The director says that in Apple’s lawsuit, Shyamalan stole his movie

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(Reuters) – A television series developed for Apple Inc by the famous director M. Night Shyamalan blatantly copied a 2013 film, a copyright lawsuit filed on Wednesday.

FILE PHOTO: Director M. Night Shyamalan attends the European premiere of “Glass” in London, Great Britain, on January 9, 2019. REUTERS / Henry Nicholls

Italian-American director Francesca Gregorini sued Apple and Shyamalan in federal court in Los Angeles, claiming that the recently released horror series “Servant” plagiarized her 2013 film “The Truth About Emanuel.”

Apple declined to comment and a Shyamalan publicist did not immediately respond to a request for comment.

“Having a very personal love job stolen, what this case is about, is heartbreaking,” Gregorini said in a press release.

Gregorini’s lawyer, David Erikson, said in a statement that the similarities between the two works “are so widespread and so based on the highly creative and exclusively personal artistic choices of my client, that the idea that they could have resulted from a coincidence it’s absurd. ”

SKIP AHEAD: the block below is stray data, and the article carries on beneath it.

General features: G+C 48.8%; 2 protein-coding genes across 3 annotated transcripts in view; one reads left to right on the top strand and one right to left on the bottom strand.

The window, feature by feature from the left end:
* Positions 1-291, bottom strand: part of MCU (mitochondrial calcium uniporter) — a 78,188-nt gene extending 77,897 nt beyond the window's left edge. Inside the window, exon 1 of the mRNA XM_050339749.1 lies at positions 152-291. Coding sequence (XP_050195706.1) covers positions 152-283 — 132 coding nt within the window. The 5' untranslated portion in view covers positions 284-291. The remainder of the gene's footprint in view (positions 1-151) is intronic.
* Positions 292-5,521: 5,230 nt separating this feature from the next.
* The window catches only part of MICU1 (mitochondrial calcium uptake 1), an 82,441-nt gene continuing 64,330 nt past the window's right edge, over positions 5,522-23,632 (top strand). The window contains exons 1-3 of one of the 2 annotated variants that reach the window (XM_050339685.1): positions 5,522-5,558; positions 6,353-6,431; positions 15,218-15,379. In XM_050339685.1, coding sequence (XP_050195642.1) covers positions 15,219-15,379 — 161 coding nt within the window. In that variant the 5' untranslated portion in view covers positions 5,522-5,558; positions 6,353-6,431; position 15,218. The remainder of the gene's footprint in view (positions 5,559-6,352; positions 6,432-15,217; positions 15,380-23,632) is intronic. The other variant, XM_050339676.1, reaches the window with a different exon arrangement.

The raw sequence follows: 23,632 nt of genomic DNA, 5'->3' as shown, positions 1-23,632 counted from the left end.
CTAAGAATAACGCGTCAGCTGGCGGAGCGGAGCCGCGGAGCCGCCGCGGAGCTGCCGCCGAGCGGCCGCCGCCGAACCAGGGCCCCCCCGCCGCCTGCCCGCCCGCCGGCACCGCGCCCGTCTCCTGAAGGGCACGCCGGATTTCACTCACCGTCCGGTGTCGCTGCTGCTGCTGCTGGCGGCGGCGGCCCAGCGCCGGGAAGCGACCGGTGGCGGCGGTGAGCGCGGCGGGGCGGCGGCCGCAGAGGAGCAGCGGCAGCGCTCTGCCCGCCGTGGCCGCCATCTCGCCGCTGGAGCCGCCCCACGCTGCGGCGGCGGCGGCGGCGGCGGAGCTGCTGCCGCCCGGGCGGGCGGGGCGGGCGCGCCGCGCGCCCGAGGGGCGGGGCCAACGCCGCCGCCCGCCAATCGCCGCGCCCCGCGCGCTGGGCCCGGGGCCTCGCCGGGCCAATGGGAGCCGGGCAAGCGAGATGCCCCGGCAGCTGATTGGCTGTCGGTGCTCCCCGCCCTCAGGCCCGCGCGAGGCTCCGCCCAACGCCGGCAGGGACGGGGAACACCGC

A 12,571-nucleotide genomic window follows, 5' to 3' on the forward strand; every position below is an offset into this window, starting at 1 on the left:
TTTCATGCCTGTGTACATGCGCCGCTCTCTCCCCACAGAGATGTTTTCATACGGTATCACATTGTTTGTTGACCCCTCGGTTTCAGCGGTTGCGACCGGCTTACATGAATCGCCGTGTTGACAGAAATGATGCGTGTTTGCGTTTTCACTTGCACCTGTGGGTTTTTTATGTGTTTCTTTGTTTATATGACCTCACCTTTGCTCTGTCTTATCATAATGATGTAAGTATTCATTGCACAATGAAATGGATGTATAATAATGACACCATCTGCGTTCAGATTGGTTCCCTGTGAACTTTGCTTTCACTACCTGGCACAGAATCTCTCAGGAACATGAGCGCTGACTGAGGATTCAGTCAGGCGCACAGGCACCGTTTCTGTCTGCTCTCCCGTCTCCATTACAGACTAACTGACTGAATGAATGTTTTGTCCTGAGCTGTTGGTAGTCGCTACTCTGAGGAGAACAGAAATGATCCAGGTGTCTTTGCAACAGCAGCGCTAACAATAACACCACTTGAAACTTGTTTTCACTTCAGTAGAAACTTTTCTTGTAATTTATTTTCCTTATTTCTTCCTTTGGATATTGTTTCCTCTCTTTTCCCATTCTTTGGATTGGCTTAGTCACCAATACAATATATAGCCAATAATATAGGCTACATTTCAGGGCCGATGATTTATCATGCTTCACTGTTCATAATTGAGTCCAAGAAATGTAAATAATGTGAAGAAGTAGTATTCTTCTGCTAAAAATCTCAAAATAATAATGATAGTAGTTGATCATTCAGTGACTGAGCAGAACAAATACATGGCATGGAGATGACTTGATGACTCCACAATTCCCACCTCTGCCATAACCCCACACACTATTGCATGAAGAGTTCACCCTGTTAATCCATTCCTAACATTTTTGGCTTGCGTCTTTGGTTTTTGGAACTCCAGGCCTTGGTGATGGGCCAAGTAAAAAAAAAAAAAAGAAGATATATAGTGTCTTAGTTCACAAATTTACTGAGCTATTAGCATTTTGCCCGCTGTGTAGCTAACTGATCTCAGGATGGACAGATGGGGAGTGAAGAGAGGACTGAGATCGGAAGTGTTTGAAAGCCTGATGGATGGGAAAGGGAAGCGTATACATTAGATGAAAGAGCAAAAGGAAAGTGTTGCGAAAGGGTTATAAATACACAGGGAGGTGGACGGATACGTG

Shyamalan, known for his final twists on the film, has directed films that include “The Sixth Sense” and “Signs.”

Tony Basgallop, the writer and creator of “Servant”, was also named as the defendant in the lawsuit.

“Servant” and “The Truth About Emanuel” tell the story of a mother who, lamenting the death of her baby, forms an attachment to a realistic doll that she thinks is alive. In both works, a teenage nanny accompanies the grieving mother and takes care of the doll as if she were alive.

Gregorini’s claim claimed that there are also striking similarities between scenes, themes and scenarios in the two works.

Apple TV +, the entry of the iPhone manufacturer in the busy streaming TV market, debuted on November 1 with four television series for adults, an episode of “Oprah’s Book Club”, a documentary on nature and three children’s series . Additional programming is being added.

All programming is original because, unlike Netflix Inc and Disney + from Walt Disney Co, Apple is not entitled to a subsequent catalog of television shows and movies.

Reports by Jan Wolfe and Stephen Nellis; Edition by Tom Brown

Our Standards:The principles of trust of Thomson Reuters.

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